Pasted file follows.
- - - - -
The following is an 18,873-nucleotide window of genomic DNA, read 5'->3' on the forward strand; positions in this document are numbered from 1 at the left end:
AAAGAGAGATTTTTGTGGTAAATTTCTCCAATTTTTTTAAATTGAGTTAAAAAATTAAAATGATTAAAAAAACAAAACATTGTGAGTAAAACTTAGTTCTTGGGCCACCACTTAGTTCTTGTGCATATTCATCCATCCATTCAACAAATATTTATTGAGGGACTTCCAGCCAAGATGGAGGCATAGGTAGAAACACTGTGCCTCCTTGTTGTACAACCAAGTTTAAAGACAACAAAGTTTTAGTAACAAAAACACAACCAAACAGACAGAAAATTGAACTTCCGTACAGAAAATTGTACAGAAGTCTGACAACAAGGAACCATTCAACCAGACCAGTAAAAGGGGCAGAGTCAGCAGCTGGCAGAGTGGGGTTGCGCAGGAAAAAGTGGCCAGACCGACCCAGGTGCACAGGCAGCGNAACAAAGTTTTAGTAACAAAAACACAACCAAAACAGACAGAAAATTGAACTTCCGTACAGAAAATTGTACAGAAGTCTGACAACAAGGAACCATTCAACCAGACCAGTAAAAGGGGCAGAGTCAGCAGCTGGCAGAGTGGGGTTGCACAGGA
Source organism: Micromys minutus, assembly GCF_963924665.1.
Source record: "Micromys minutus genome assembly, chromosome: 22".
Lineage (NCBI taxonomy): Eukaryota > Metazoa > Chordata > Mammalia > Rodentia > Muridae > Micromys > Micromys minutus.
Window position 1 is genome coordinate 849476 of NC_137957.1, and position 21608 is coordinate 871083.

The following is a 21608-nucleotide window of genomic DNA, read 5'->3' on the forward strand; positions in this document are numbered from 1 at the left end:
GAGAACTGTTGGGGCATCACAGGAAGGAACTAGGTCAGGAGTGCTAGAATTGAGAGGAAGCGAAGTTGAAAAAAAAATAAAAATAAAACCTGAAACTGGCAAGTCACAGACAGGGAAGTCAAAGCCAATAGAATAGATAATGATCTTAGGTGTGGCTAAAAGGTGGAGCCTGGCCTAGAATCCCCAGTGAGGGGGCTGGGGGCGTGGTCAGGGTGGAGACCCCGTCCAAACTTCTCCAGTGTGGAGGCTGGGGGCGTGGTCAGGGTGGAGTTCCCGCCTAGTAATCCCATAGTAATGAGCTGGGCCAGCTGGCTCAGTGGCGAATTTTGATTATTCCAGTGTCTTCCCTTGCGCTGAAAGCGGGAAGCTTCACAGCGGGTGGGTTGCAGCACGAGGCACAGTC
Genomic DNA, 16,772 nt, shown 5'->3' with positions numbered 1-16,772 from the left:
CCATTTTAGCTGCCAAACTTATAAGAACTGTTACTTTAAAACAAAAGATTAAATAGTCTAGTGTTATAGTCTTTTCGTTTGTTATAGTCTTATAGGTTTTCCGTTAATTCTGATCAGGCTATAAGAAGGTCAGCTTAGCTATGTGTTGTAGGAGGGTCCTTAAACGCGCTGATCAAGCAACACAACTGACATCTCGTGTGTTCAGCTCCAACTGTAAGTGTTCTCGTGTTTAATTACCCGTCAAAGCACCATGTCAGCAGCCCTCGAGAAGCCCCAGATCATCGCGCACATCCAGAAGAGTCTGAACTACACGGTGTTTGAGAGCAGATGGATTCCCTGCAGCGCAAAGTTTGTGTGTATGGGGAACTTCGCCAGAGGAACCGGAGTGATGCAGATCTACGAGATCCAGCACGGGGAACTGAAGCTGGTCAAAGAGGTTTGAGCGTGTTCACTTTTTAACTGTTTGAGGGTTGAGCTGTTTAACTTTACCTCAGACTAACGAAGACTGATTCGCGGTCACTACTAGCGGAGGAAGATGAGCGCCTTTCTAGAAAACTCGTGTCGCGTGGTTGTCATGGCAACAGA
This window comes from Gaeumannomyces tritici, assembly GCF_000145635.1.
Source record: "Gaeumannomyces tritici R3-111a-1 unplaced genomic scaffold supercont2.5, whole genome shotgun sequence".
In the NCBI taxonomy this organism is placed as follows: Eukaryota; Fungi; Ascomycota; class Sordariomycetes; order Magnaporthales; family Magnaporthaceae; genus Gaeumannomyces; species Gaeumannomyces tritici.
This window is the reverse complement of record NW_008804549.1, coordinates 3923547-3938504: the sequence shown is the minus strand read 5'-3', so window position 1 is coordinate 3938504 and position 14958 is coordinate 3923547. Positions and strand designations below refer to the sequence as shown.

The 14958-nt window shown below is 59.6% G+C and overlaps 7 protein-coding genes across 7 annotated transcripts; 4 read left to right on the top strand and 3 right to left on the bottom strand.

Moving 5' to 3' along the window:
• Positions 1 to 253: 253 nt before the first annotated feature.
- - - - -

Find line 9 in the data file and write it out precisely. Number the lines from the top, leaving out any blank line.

Genomic DNA, 16,772 nt, shown 5'->3' with positions numbered 1-16,772 from the left: